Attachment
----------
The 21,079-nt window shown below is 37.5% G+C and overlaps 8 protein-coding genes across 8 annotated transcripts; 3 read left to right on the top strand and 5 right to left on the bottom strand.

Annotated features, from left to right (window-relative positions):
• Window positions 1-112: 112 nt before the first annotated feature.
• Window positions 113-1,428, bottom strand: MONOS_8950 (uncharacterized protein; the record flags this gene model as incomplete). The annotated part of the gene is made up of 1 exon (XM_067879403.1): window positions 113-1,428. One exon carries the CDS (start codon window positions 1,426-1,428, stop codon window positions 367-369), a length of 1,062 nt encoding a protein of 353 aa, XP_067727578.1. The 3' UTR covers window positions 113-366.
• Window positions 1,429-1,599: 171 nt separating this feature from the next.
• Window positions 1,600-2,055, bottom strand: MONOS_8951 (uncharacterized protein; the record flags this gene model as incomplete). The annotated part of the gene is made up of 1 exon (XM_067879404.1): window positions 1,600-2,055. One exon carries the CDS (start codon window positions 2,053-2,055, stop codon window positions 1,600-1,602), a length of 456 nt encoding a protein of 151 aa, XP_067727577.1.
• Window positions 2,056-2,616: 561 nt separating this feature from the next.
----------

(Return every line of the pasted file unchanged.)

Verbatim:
The 21,079-nt window shown below is 37.5% G+C and overlaps 8 protein-coding genes across 8 annotated transcripts; 3 read left to right on the top strand and 5 right to left on the bottom strand.

Annotated features, from left to right (window-relative positions):
• Window positions 1-112: 112 nt before the first annotated feature.
• Window positions 113-1,428, bottom strand: MONOS_8950 (uncharacterized protein; the record flags this gene model as incomplete). The annotated part of the gene is made up of 1 exon (XM_067879403.1): window positions 113-1,428. One exon carries the CDS (start codon window positions 1,426-1,428, stop codon window positions 367-369), a length of 1,062 nt encoding a protein of 353 aa, XP_067727578.1. The 3' UTR covers window positions 113-366.
• Window positions 1,429-1,599: 171 nt separating this feature from the next.
• Window positions 1,600-2,055, bottom strand: MONOS_8951 (uncharacterized protein; the record flags this gene model as incomplete). The annotated part of the gene is made up of 1 exon (XM_067879404.1): window positions 1,600-2,055. One exon carries the CDS (start codon window positions 2,053-2,055, stop codon window positions 1,600-1,602), a length of 456 nt encoding a protein of 151 aa, XP_067727577.1.
• Window positions 2,056-2,616: 561 nt separating this feature from the next.